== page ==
Treasury yields pull back slightly as traders await economic data


Treasury yields retreated early Thursday ahead of a batch of economic data, a day after the Federal Reserve left interest rates unchanged, as expected, at the conclusion of its policy-setting meeting.

The central bank didn’t do anything to dispel market expectations that it will lift interest rates in June, the seventh time for such a move since the end of 2015, as it aims to normalize monetary policy. But policy makers appeared to hint that they had little fear that inflation was running out of control, which traders took as a sign the Fed won’t feel compelled to move more aggressively than expected to lift rates in the future.

How are Treasurys performing?

The 10-year Treasury note yield

TMUBMUSD10Y, -0.94%

fell 1.9 basis points to 2.945%, while the 30-year bond yield

TMUBMUSD30Y, -1.14%

slipped by 1.5 basis points at 3.119%.

The 2-year note yield

TMUBMUSD02Y, -0.65%

the most sensitive to shifting expectations for monetary policy, shed 1.9 basis points to 2.476%.

Bond yields fall as prices rise.

The gap between the 2-year and 10-year Treasury notes, often considered the heart of the yield curve, held at 46.9 basis points on Thursday.

Read: Fed signals it won’t overreact to this summer’s expected higher inflation rate

Concerns that the yield curve could eventually invert, with short-dated yields moving above long-dated yields, is keeping investors on edge. An inverted yield curve has often preceded a recession.

What’s driving the market?

Bond market investors are likely to key in on data after the Fed’s policy statement, which acknowledged a recent firming of inflation, heading toward the central bank’s annual 2% target, with the Fed’s preferred inflation gauge, the personal-consumption expenditures index for March, rose to a 12-month rate of 2% for the first time in a year.

However, given the dormancy of price pressures, the Fed’s statement implied a level of comfort that aggressive action may not be warranted to tamp down inflation. Rising inflation can erode a bond’s fixed value, causing investors to sell government paper and pushing yields higher.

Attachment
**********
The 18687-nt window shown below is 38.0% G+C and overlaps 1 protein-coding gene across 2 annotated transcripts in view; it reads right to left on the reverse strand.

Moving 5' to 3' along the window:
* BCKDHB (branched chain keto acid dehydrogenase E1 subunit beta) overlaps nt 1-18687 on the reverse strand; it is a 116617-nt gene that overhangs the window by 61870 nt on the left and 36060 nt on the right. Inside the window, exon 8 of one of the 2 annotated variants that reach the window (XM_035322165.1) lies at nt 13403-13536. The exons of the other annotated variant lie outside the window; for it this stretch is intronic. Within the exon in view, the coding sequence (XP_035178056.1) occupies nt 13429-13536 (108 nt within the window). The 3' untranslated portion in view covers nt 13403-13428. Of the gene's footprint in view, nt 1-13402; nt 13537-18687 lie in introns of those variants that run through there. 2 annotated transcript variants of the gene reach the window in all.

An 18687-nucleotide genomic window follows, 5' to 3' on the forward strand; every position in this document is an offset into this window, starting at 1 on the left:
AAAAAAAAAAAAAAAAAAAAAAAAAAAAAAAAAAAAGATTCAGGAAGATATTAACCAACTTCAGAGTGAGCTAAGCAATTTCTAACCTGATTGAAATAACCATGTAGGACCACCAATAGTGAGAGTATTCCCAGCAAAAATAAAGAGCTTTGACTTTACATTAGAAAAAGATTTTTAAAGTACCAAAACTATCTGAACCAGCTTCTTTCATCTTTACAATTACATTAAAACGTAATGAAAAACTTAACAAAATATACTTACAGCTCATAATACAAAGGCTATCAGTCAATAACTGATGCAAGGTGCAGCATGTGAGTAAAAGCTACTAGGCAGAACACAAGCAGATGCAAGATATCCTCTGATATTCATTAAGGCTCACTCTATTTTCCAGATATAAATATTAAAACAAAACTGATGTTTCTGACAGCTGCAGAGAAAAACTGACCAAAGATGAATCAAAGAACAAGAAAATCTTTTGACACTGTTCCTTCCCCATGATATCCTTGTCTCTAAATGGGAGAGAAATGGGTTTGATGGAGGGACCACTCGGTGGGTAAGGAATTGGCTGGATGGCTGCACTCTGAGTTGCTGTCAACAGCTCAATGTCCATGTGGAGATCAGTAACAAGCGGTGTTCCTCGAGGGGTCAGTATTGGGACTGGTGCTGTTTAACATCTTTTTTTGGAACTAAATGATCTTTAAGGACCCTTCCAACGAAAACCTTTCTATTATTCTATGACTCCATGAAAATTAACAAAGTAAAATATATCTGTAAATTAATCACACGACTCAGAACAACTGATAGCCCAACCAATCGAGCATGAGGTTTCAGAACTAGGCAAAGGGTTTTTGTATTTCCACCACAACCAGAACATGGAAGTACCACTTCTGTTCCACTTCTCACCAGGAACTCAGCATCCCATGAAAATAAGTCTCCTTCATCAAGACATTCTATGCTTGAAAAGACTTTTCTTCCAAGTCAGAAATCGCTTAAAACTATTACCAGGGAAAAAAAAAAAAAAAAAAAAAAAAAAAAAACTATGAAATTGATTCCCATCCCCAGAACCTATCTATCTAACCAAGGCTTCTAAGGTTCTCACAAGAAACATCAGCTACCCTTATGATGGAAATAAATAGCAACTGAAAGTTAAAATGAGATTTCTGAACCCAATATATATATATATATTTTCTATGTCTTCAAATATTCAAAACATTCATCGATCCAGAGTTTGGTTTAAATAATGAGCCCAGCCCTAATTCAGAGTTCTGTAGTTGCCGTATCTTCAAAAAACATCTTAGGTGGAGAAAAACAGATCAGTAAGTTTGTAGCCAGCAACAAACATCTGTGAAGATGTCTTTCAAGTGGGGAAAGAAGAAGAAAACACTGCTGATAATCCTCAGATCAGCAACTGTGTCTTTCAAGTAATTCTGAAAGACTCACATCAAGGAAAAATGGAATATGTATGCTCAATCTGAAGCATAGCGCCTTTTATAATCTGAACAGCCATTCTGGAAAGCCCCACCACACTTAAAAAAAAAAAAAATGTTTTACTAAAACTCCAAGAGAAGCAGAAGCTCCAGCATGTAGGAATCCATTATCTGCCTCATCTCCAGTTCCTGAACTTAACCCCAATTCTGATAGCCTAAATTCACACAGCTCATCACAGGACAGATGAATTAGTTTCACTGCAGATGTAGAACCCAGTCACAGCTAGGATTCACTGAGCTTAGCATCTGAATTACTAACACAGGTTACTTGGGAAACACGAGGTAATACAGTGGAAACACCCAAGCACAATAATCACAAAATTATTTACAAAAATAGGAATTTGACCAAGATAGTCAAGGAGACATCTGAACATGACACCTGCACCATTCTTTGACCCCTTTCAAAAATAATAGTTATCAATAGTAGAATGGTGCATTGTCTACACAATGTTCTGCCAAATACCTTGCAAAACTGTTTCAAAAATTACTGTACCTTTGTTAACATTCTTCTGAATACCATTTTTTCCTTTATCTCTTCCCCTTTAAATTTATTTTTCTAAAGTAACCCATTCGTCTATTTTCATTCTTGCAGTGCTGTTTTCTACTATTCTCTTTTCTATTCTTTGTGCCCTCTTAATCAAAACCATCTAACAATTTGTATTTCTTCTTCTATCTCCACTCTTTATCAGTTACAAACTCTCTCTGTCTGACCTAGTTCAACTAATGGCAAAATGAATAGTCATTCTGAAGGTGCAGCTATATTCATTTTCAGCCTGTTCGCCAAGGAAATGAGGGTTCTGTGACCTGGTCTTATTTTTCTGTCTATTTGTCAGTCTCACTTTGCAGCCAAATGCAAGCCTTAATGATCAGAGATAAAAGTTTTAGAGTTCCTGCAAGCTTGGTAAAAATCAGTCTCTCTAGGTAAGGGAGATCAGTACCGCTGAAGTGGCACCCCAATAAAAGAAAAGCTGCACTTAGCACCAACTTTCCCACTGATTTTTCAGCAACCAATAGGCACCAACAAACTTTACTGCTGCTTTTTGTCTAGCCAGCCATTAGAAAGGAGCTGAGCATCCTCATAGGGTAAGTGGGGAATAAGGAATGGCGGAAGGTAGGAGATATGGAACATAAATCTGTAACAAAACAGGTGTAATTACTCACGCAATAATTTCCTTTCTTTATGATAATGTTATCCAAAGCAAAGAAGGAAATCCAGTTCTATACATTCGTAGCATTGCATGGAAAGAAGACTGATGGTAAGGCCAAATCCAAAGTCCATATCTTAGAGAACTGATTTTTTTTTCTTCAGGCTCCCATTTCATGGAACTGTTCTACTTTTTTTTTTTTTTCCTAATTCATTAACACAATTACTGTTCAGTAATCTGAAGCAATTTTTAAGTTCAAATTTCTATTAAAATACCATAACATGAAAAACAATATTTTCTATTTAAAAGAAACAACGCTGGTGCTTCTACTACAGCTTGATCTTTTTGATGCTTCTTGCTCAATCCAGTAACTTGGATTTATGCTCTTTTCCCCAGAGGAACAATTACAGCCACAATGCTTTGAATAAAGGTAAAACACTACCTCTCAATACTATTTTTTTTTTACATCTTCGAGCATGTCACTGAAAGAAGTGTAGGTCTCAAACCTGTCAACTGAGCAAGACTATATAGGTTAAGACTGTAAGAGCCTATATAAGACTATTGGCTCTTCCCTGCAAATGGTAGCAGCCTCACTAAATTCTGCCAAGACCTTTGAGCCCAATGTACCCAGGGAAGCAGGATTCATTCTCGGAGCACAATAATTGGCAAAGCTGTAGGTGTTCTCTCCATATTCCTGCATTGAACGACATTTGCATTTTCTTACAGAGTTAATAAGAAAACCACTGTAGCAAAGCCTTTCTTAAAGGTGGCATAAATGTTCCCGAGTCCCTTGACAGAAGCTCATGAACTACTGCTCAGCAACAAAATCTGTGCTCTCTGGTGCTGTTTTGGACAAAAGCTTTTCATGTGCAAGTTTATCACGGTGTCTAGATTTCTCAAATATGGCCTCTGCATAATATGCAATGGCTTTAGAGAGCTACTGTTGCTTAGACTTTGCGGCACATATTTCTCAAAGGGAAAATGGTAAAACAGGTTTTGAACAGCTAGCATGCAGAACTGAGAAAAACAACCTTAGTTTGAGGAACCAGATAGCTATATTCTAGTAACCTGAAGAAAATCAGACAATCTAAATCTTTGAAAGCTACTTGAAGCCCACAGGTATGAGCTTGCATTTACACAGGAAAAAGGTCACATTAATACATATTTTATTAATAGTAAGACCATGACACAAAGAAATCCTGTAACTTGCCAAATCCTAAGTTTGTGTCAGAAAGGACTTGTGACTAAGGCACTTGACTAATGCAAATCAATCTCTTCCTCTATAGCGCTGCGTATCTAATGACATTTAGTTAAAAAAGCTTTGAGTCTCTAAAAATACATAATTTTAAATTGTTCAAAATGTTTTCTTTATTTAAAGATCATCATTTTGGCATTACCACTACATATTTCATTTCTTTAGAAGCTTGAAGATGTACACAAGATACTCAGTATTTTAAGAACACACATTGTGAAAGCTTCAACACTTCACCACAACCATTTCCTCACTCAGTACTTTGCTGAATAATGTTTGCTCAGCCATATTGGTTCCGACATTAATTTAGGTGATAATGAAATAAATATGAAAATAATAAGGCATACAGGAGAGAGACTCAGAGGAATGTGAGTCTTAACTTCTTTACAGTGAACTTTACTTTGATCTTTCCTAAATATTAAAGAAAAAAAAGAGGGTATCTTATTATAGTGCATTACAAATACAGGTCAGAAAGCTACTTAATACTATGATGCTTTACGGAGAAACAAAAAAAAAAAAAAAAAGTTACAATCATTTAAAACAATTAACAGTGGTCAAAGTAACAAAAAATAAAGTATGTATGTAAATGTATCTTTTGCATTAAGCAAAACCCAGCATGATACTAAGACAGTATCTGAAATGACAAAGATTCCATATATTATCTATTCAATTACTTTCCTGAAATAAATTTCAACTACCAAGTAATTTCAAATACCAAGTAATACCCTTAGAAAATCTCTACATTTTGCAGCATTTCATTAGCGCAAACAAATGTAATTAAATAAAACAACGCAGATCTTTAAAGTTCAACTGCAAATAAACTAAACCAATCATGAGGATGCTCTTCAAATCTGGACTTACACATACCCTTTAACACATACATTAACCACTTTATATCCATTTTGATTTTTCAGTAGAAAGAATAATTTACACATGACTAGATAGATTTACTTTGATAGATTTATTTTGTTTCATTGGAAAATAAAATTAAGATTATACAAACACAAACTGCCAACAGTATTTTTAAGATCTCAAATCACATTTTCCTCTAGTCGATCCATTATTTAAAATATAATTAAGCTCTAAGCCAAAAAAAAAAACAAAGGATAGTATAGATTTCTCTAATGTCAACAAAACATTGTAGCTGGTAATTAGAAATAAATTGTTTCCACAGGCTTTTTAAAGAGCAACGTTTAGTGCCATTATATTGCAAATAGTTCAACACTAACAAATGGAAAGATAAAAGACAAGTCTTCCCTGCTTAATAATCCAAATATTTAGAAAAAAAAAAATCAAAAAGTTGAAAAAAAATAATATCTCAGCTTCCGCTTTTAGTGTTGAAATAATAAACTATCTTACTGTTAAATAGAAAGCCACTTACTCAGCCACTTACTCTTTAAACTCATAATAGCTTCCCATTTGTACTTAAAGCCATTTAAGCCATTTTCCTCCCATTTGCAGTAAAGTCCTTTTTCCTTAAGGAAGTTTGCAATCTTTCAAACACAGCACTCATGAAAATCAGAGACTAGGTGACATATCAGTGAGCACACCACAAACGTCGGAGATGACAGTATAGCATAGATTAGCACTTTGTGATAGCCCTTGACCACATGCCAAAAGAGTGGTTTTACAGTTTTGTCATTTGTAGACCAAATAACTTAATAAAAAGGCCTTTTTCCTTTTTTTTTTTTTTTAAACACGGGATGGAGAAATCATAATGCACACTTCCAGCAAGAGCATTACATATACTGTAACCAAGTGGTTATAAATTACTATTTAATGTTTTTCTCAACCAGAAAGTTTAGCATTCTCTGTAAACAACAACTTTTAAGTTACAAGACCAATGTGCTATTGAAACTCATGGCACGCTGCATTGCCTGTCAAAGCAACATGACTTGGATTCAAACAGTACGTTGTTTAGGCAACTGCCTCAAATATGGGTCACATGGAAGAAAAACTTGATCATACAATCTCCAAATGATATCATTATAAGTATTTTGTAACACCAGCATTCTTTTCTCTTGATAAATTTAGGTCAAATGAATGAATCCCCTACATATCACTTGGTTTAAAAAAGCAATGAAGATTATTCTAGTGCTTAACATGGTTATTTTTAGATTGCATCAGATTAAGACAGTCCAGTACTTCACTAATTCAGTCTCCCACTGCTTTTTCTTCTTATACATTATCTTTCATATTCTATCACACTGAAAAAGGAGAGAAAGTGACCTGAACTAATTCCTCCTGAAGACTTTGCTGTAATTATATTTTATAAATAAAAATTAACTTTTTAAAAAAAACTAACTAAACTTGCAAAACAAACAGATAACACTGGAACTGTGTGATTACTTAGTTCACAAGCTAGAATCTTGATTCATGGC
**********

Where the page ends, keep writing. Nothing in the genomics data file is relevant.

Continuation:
Fed officials are split between whether to raise rates three or four times this year. The market, as gauged by the federal-funds rate indicate about even odds for a further three rate increases this year.

Ultimately, the Federal Open Market Committee’s position underscores a path of rate tightening in the U.S., while European and Asian policy makers are more tentatively attempting to end their crisis-era policy plans—a fact that may further drive foreign appetite, though bidding has recently been weak, for Treasurys, limiting yield moves.

Looking ahead, investors are awaiting a key reading of nonfarm payrolls due on Friday, which could provide additional clues on inflation.

What data are in focus?
  • Weekly jobless claims data are due at 8:30 a.m. Eastern Time
  • March trade deficit also is set for 8:30 a.m., with $49.4 billion from $57.6 billion in February
  • Reports on unit labor costs and productivity for the first quarter are expected at 8:30 a.m.
  • Markit services PMI for April is set for 9:45 a.m.
  • April ISM services report is due at 10 a.m.
  • A reading on factor orders for March also is scheduled for 10 a.m.
What are strategists saying?

“So inflation ‘has moved close to’ their target and ‘is expected to run near’ the target,” wrote Marshall Gittler, chief strategist and head of education at research-and-data company ACLS Global, in a Thursday note, dissecting the FOMC’s policy statement.

“This is not the same as ‘has hit the target’—close, but no cigar! This despite the fact that indeed the FOMC’s preferred measure of “overall inflation,” the personal consumption expenditure (PCE) deflator, has moved not just close to 2% but in fact is over 2%. Apparently they don’t trust one month’s data, which is reasonable. But at the same time, they dropped the comment about ‘monitoring inflation developments closely,’ which does imply more confidence about hitting the target.

“If inflation stays at this level, they’ll have to change that wording further at the June meeting (when another rate hike is 97% expected), and that could be the trigger for further dollar strength,” Gittler said.

What other assets are in focus?

The 10-year German bond yield

TMBMKDE-10Y, -5.63%

a proxy for the health of the eurozone economy, stood at 0.554%, compared with 0.576% in the previous session.

Source : MTV